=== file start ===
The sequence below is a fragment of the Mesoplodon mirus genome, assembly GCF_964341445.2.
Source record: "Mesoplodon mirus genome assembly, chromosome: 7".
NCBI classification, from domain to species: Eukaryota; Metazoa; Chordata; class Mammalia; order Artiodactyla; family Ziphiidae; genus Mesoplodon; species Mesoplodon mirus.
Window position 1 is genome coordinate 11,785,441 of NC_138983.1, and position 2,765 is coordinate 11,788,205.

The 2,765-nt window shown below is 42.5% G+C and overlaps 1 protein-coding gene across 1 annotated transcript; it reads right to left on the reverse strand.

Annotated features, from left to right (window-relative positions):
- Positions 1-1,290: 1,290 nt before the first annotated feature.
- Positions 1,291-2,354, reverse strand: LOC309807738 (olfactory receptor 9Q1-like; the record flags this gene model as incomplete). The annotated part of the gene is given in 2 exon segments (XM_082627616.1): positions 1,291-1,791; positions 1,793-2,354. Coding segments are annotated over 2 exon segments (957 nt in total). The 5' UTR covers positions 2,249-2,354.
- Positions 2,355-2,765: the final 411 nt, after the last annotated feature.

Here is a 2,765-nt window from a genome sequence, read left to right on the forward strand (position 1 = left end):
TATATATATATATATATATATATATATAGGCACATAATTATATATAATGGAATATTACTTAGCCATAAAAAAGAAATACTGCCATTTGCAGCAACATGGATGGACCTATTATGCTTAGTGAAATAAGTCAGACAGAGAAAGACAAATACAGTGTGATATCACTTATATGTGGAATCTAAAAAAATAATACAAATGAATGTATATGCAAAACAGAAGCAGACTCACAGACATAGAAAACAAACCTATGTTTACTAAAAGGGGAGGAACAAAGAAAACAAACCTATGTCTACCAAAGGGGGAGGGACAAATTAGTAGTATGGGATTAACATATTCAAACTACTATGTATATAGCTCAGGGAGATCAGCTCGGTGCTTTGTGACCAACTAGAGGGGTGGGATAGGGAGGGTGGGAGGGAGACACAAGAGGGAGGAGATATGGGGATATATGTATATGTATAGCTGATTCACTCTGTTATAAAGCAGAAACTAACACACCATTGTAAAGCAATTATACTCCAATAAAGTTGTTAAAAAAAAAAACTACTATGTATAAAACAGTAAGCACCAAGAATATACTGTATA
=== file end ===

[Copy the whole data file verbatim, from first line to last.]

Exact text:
The sequence below is a fragment of the Mesoplodon mirus genome, assembly GCF_964341445.2.
Source record: "Mesoplodon mirus genome assembly, chromosome: 7".
NCBI classification, from domain to species: Eukaryota; Metazoa; Chordata; class Mammalia; order Artiodactyla; family Ziphiidae; genus Mesoplodon; species Mesoplodon mirus.
Window position 1 is genome coordinate 11,785,441 of NC_138983.1, and position 2,765 is coordinate 11,788,205.

The 2,765-nt window shown below is 42.5% G+C and overlaps 1 protein-coding gene across 1 annotated transcript; it reads right to left on the reverse strand.

Annotated features, from left to right (window-relative positions):
- Positions 1-1,290: 1,290 nt before the first annotated feature.
- Positions 1,291-2,354, reverse strand: LOC309807738 (olfactory receptor 9Q1-like; the record flags this gene model as incomplete). The annotated part of the gene is given in 2 exon segments (XM_082627616.1): positions 1,291-1,791; positions 1,793-2,354. Coding segments are annotated over 2 exon segments (957 nt in total). The 5' UTR covers positions 2,249-2,354.
- Positions 2,355-2,765: the final 411 nt, after the last annotated feature.

Here is a 2,765-nt window from a genome sequence, read left to right on the forward strand (position 1 = left end):
TATATATATATATATATATATATATATAGGCACATAATTATATATAATGGAATATTACTTAGCCATAAAAAAGAAATACTGCCATTTGCAGCAACATGGATGGACCTATTATGCTTAGTGAAATAAGTCAGACAGAGAAAGACAAATACAGTGTGATATCACTTATATGTGGAATCTAAAAAAATAATACAAATGAATGTATATGCAAAACAGAAGCAGACTCACAGACATAGAAAACAAACCTATGTTTACTAAAAGGGGAGGAACAAAGAAAACAAACCTATGTCTACCAAAGGGGGAGGGACAAATTAGTAGTATGGGATTAACATATTCAAACTACTATGTATATAGCTCAGGGAGATCAGCTCGGTGCTTTGTGACCAACTAGAGGGGTGGGATAGGGAGGGTGGGAGGGAGACACAAGAGGGAGGAGATATGGGGATATATGTATATGTATAGCTGATTCACTCTGTTATAAAGCAGAAACTAACACACCATTGTAAAGCAATTATACTCCAATAAAGTTGTTAAAAAAAAAAACTACTATGTATAAAACAGTAAGCACCAAGAATATACTGTATA